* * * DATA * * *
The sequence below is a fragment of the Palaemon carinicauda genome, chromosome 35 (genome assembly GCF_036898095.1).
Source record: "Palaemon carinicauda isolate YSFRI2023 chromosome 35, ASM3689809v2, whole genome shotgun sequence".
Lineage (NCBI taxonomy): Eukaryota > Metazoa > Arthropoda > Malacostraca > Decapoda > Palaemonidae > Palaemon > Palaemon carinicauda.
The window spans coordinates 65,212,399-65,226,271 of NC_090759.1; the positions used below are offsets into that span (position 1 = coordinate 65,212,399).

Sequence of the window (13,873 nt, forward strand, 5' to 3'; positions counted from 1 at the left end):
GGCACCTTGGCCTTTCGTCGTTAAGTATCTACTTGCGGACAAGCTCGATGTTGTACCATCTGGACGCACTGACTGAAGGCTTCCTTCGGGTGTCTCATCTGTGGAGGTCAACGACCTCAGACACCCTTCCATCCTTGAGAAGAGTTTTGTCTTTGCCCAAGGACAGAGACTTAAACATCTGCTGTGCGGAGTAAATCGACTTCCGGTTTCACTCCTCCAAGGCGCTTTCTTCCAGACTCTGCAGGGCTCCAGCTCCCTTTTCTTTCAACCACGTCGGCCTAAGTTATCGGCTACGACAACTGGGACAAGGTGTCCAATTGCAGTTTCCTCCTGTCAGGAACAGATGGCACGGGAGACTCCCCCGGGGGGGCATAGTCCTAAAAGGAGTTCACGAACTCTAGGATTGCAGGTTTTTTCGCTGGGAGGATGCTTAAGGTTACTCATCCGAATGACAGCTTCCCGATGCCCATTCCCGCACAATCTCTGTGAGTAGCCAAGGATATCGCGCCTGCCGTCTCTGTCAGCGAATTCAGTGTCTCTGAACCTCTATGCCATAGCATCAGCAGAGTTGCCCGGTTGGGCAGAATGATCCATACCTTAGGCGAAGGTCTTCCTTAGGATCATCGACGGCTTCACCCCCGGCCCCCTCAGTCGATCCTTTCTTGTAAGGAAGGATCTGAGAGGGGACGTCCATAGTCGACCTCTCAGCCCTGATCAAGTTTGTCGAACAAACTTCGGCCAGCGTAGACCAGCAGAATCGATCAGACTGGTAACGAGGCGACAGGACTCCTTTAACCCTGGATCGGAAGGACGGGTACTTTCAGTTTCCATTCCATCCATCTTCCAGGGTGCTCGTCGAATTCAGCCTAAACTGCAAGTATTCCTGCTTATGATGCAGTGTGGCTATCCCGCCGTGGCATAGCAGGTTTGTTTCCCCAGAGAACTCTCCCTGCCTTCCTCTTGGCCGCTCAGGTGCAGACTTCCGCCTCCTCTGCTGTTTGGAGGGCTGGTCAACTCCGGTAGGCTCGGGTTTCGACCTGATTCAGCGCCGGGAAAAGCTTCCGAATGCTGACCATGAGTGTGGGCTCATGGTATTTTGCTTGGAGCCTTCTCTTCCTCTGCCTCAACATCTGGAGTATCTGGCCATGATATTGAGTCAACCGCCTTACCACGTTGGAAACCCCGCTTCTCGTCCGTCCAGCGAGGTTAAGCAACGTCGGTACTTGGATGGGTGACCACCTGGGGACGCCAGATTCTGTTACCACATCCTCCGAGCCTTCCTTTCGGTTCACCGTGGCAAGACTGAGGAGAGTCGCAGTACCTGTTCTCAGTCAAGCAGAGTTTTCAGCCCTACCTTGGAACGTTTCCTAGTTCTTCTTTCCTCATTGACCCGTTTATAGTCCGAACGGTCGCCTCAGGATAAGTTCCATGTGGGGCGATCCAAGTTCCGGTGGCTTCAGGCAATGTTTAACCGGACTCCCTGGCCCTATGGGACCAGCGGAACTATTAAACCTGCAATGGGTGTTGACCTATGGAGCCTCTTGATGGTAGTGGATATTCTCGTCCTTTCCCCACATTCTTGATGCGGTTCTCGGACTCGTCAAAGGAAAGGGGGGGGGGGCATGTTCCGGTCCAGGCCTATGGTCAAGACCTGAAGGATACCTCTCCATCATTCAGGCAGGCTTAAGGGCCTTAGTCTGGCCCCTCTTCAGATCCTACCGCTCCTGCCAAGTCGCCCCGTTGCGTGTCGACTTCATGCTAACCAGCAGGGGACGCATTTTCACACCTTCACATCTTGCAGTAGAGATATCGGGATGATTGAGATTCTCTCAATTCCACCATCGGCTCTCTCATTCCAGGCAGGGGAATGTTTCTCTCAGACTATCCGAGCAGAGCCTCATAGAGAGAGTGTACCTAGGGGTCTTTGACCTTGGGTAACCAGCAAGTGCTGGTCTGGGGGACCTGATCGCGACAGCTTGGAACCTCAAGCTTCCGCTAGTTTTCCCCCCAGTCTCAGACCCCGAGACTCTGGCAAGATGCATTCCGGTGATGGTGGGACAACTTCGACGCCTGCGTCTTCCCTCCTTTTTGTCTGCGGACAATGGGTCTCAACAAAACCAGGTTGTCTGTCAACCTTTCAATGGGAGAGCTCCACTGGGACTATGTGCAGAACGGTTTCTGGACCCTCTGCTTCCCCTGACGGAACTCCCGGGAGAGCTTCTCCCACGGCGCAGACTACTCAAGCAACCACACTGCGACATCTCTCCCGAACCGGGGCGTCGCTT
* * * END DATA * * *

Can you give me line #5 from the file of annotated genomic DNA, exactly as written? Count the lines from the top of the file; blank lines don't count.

Sequence of the window (13,873 nt, forward strand, 5' to 3'; positions counted from 1 at the left end):